What do feeding monks, fighting a crowd to reach the front row of a rock concert, and celebrating the first day of summer have in common? They can all take place at a festival. Whether it’s a religious ceremony or an event in the name of art or music, festivals have a certain allure that brings together diverse crowds of people to share a cultural experience.
The anticipation of a major festival instills a certain type of feeling. There’s a welling of excitement in one’s chest, knowing that it is a “special day.” I have always been attracted to the type of energy that festivals generate. Being raised Catholic, the Christmas experience was filled with sensory delights signalling that it was an important time of year. Christmas music played over the radio, peppermint candies were sold, and an evergreen conifer tree appeared in the living room. A thrill came on Christmas morning from not knowing what to expect after a magical being’s personal visit to our home.
The out-of-time-and-place experience that came with the holiday festivities extend beyond the commercial side of the celebration. There was also the way the church was upgraded to honor the birth of Jesus with wreaths and the heavy scent of hundreds of flickering candles. But as maturity transpired, the level of excitement associated with Christmas began to fade.
Even those in the United States who are not religious still tend to observe Christmas as a special time to spend with family or friends. Buddhists are familiar with religious holidays when they similarly celebrate important dates in the Buddhist calendar. The largest Buddhist celebration is known as Vesak, Visakha Puja, or Buddha Day. During Vesak, Buddhists across the globe celebrate the birth, enlightenment, and death of the Buddha.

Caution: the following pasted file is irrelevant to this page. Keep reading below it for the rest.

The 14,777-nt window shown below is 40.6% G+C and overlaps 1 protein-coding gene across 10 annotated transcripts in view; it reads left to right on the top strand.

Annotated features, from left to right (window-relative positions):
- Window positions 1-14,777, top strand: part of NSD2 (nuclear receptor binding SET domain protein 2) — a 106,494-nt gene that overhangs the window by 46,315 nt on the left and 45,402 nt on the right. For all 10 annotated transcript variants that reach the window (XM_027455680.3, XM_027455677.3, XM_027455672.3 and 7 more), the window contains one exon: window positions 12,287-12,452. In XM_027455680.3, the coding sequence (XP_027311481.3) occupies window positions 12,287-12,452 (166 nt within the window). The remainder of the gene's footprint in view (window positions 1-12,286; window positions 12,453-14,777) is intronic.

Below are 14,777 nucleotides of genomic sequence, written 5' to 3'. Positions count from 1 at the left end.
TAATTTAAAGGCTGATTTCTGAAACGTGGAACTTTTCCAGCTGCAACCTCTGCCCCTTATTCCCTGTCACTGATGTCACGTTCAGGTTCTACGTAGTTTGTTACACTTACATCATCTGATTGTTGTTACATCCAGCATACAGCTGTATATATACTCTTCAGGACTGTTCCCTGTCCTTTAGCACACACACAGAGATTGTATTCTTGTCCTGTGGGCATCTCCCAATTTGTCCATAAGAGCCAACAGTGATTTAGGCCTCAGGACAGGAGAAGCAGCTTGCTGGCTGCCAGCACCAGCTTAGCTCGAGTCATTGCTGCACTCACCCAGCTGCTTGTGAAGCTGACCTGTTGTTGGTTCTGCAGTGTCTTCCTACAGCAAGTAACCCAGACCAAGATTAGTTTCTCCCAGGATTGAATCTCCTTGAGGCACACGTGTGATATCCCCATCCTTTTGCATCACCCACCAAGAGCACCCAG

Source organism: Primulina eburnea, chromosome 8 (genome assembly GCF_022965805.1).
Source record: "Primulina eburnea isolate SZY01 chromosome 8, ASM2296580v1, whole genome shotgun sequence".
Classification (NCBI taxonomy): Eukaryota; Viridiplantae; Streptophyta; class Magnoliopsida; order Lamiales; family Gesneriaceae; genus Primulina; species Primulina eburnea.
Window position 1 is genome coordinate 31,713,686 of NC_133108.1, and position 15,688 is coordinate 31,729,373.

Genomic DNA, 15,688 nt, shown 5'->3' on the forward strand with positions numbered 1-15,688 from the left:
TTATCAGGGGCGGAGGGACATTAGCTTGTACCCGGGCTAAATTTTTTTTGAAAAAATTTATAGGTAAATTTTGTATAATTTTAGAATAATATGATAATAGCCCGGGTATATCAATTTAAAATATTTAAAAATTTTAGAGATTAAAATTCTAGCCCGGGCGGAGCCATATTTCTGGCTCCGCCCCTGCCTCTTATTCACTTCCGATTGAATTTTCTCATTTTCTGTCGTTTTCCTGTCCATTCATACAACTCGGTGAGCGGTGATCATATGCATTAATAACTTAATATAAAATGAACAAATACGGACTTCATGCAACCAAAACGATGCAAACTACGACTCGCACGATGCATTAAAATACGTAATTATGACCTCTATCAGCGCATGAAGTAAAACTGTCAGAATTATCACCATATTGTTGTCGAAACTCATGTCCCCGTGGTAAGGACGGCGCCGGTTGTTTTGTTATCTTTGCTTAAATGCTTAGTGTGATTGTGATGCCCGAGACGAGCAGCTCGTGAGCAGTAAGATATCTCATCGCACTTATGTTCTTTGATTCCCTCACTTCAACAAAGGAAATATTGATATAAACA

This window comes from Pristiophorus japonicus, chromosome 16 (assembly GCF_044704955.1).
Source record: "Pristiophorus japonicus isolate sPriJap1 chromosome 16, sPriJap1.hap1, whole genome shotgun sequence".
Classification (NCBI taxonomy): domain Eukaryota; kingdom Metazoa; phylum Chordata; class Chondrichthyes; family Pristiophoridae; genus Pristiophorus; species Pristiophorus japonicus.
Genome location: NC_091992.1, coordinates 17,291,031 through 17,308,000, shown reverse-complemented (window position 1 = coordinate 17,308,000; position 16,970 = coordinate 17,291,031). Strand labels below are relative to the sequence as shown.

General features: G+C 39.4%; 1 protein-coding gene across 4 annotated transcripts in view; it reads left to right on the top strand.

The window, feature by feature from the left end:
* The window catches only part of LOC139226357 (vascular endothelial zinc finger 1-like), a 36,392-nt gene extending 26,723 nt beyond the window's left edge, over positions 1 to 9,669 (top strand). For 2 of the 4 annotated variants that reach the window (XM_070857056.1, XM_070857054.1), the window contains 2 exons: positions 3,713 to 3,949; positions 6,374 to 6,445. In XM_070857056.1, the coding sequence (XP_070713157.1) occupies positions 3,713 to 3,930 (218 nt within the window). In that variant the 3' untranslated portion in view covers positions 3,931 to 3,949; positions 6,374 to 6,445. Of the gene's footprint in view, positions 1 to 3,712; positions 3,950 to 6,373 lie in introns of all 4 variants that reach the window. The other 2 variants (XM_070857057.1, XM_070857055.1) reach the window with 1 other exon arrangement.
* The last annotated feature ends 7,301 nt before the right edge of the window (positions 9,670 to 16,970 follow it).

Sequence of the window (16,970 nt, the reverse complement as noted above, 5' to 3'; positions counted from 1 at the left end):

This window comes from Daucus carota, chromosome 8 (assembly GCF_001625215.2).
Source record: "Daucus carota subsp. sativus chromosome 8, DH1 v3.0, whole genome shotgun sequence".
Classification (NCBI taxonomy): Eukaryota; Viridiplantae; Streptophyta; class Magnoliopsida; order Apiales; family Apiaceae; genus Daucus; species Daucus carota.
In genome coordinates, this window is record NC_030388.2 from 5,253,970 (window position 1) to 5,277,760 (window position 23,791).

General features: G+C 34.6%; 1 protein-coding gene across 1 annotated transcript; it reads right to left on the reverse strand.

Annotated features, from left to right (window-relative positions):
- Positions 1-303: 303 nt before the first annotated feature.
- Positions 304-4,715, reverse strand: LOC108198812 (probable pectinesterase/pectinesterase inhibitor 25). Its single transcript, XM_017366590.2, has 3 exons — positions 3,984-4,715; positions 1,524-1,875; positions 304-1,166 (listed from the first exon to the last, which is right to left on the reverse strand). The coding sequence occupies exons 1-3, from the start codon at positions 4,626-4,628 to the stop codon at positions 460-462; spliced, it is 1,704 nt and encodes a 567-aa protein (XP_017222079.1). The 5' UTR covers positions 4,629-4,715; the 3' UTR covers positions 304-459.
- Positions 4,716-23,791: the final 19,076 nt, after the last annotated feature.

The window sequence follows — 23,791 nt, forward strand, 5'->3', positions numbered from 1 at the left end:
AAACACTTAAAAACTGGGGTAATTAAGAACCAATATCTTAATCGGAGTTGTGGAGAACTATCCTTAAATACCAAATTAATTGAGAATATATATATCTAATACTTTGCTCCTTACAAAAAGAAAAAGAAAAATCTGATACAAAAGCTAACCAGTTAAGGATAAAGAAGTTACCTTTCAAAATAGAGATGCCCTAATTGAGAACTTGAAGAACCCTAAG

Last year I attended a Buddha Day festival hosted at a Buddhist temple here in California. I went to the event alone, without knowing a single person there. It was my first opportunity to engage with the Buddhist community in Santa Barbara and I had no idea what to expect, aside from the fact that Buddhists know how to host a great celebration.
The first thing I noticed about the gathering was the beautifully wide variety of people that came to attend. There were many races and ages, and I immediately felt welcomed as a female college student. The day began with a traditional Theravada Visakha Puja ceremony, during which donations and food were offered to the monastic attendees. There was also chanting in Pali, Tibetan, and English. After a long lunch break, everyone gathered under the beautiful orange and yellow canopy that gave everything a relaxing glow, complimenting the colors of Thai, Tibetan, and Zen monks’ robes.
The second part of the celebration began with a recitation of the Buddha’s first teaching in Pali and in English. The visiting monks were then introduced, representing an impressive variety of monastic backgrounds. A substantial community discussion followed between those in the audience and the visiting monks on the relevance of the Buddha’s teachings in modern society.